Mr T. W. Moore, of the Douglas Post Office, is very-well known in the Island, and is extremely popular. He has been in the Post Office employ for nearly 28 years, and quite recently he was promoted supervisor in place of the late Mr James Bridson. A great advocate of the advantages of manly exercise, Mr Moore has for many years taken a warm interest in football, rowing, and gymnastics, and has conducted classes in physical culture. He resides with his mother and sister, who conduct Greenwood House, a well-known boarding house, situate on the Loch Promenade. While naturally gratified because of his good fortune, Mr Moore is not unduly elated. He, of course, knew that his relative was a very wealthy man, and had thought it possible that he might eventually fall into some of the money; but, being a gentleman of independent spirit, he, though on friendly terms with his uncle, never became intimate, his feeling being that any approaches might be construed as legacy-hunting. It is not, for the present at any rate, Mr Moore's intention to quit the Post Office service; he likes the work, and sees no reason why he should give it up. He has been congratulated on all hands in regard to his windfall.


The following are the first cousins (who come under the will) of the late Mr Wm. Moore : —

Thomas Moore, Barregarrow, Michael, Parochial Surveyor.
John Moore, Demesne-road, Douglas; many years first engineer s.s. Snaefell.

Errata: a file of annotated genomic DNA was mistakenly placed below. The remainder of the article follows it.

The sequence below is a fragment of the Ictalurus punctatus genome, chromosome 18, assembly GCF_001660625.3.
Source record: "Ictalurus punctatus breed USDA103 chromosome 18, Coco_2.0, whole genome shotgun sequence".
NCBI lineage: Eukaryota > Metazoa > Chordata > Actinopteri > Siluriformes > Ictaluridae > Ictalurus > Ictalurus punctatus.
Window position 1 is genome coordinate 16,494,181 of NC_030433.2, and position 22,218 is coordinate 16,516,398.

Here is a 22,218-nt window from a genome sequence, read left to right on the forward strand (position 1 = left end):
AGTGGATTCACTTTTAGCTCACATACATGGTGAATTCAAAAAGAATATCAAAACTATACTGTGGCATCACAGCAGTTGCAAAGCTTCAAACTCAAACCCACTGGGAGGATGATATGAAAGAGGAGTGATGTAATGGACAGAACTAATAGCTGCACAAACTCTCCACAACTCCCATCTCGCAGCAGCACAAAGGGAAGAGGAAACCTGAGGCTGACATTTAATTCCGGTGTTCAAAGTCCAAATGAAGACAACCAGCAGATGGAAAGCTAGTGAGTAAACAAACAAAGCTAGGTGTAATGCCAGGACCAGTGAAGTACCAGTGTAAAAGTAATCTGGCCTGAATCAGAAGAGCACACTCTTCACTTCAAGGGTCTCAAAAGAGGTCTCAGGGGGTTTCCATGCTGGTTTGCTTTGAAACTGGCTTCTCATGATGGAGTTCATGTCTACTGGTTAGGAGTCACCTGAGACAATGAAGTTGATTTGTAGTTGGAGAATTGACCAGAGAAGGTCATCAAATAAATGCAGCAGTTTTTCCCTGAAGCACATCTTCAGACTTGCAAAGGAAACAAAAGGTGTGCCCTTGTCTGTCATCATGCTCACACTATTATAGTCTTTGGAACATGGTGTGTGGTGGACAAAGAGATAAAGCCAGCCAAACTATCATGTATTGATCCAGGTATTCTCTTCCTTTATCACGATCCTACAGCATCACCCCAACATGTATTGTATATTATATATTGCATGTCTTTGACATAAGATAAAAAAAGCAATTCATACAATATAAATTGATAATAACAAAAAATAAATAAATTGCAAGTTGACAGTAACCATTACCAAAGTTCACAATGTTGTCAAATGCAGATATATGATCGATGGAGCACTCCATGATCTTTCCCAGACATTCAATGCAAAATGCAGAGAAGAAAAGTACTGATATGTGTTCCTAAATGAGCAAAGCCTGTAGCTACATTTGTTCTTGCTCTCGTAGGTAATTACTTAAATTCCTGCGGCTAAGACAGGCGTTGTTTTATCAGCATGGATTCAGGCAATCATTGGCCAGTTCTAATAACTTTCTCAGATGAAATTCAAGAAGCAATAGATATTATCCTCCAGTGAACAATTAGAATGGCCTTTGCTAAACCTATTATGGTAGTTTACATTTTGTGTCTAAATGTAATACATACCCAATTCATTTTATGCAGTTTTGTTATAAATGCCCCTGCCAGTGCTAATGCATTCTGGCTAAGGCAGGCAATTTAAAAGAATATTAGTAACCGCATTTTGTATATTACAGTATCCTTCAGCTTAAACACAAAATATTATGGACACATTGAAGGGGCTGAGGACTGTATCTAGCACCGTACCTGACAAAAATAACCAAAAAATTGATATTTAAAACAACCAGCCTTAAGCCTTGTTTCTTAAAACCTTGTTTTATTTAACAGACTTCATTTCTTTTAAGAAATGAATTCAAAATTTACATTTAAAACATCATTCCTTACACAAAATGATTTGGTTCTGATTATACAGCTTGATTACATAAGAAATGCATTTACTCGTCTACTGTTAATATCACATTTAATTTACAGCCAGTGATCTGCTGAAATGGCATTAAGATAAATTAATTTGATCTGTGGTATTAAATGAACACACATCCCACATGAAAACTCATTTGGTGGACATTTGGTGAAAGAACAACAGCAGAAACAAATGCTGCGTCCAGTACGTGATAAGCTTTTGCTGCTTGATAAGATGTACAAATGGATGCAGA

Henry Moore, clerk, New Brighton. Allen Moore, baker, Liverpool.
Mrs Kelly, late of The Manor, Belmont-terrace, now of Berkeley-st., Douglas.
Wm. T. Moore, Post Office, Santon. James Moore, joiner, Newton, Santon.
Margaret Moore, Castle Arms Hotel, Castletown.
Mrs T. Teare (nee Moore), Circular-road, Douglas.
Mrs Massey (nee Moore), Hyde, Manchester.
John Teare, many years first engineer in the service of the West India and Pacific S.S. Co., and latterly superintendent and shore engineer for above company; father of Dr. Teare, of Silverburn, Castletown.
Mrs Southward (nee Teare), Sulby Glen Woollen Mills.
Thomas Moore, blacksmith, Parnan, Victoria, Australia.
Rev John Moore, Briceville, Anderson Co., East Tennessee, U.S.A.
Mrs Cowin (nee Moore), Glebe Cottage, St. Mark's.
R. Moore, Ballachurry, Santon.
The Misses Moore, College Green, Castletown.
Thomas Kinnish, senr., father of Mr T. C. Kinnish, M.H.K., Mullinargher, Santon.
Daniel Kinnish, retired baker, Liverpool. Robt. Kinnish, baker, Breckfield-road N., Liverpool.
Mrs Wm. Cowley (nee Kinnish), Ballameanagh, Lonan.
Mrs Cain, late of Dalton-street, Douglas, now of Reading.